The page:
Psychologist define logorrhea as excessive talking that may include:
1. words that avoid any logic or reason
2. words that may offend other people
3. words that are random
People in every day life call it “verbal diarrhea” or “diarrhea of the mouth” which means excessive and sometimes compulsive talkativeness or wordiness that borders on tiresome volubility (a constant flow of speech).
I’m sure as you read those definitions, a few people came to mind. Whether they are family members, fellow employees, neighbors, church patrons, friends, or just people who we run into during daily living i.e. grocery clerks, car salesmen, teachers, etc. conversations with them are usually one-sided. Do you always interject your opinion into a conversation even when it is taking place across the room? Every time someone tells a story, do you recount one that will “top” it? Do you know everything and make sure that anyone coming in contact with you is made aware of this fact?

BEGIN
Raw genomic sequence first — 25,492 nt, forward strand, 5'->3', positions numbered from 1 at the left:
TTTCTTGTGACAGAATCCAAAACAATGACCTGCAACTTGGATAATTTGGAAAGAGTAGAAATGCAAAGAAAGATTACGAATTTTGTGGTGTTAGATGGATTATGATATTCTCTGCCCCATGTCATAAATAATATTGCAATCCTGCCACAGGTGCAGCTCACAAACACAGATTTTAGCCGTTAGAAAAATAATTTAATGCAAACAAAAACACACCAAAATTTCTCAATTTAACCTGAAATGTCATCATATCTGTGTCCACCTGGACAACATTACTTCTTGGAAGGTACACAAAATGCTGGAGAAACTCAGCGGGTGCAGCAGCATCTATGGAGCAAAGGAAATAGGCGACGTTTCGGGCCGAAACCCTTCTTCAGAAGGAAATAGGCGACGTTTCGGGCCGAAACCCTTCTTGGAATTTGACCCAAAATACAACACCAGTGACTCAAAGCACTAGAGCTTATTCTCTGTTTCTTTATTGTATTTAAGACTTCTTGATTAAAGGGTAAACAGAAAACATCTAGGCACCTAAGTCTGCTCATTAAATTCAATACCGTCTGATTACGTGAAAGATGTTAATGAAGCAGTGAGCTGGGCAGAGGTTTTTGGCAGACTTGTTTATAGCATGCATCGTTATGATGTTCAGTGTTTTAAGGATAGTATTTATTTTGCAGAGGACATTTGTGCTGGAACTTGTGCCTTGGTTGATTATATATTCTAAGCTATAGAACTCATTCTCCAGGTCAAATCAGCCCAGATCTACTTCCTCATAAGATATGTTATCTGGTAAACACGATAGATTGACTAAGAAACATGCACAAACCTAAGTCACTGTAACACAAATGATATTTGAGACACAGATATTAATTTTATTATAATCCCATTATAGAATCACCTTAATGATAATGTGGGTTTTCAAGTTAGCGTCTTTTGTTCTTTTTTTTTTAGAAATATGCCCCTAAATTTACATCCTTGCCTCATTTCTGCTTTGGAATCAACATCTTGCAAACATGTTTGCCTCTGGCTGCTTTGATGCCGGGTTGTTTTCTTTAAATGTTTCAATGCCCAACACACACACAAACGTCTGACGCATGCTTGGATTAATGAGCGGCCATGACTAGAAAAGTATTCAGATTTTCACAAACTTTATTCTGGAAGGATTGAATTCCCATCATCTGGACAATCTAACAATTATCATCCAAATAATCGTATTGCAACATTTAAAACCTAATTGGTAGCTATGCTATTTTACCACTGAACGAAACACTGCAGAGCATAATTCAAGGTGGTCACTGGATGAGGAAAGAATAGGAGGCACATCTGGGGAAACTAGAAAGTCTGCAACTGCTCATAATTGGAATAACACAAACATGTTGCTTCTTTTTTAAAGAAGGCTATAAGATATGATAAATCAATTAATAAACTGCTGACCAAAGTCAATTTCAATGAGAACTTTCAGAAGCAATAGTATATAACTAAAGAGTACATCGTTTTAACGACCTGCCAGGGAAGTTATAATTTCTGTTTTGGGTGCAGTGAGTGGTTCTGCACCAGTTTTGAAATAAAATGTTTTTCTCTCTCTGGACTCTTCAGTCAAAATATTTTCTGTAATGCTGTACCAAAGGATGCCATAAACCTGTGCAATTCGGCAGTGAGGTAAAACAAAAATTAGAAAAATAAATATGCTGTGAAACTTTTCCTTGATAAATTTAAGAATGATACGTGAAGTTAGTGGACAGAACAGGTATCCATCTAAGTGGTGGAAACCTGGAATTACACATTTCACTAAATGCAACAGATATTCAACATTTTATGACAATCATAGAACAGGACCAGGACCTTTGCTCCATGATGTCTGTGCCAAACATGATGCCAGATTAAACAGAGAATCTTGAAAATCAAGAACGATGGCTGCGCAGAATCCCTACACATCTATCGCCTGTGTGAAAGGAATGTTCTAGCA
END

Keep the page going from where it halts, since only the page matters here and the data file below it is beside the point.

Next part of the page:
These people do not listen attentively. While you are speaking they are either thinking of things to say or interrupting or talking over you. Most of the time we can politely walk away or avoid conversations with them, however, if these people are a constant in your life, you only have two choices: put up with it or bring their attention to it. Neither choice is simple.
Invariably, they will be offended.
To make listening a habit, it takes practice. Try different methods to help the conversation flow from one another such as the spoon. Avoid interrupting the other person. Don’t talk so much that the other person never has a chance to say anything. If there is five minutes of conversation and you are the only speaker, verbal diarrhea is definitely something that afflicts you.
After eating an entire bull,
a mountain lion felt so good he started roaring.
He kept it up until a hunter came along and shot him.
The moral: When you’re full of bull, keep your mouth shut.
P.S. I love the picture of the bull~!!!!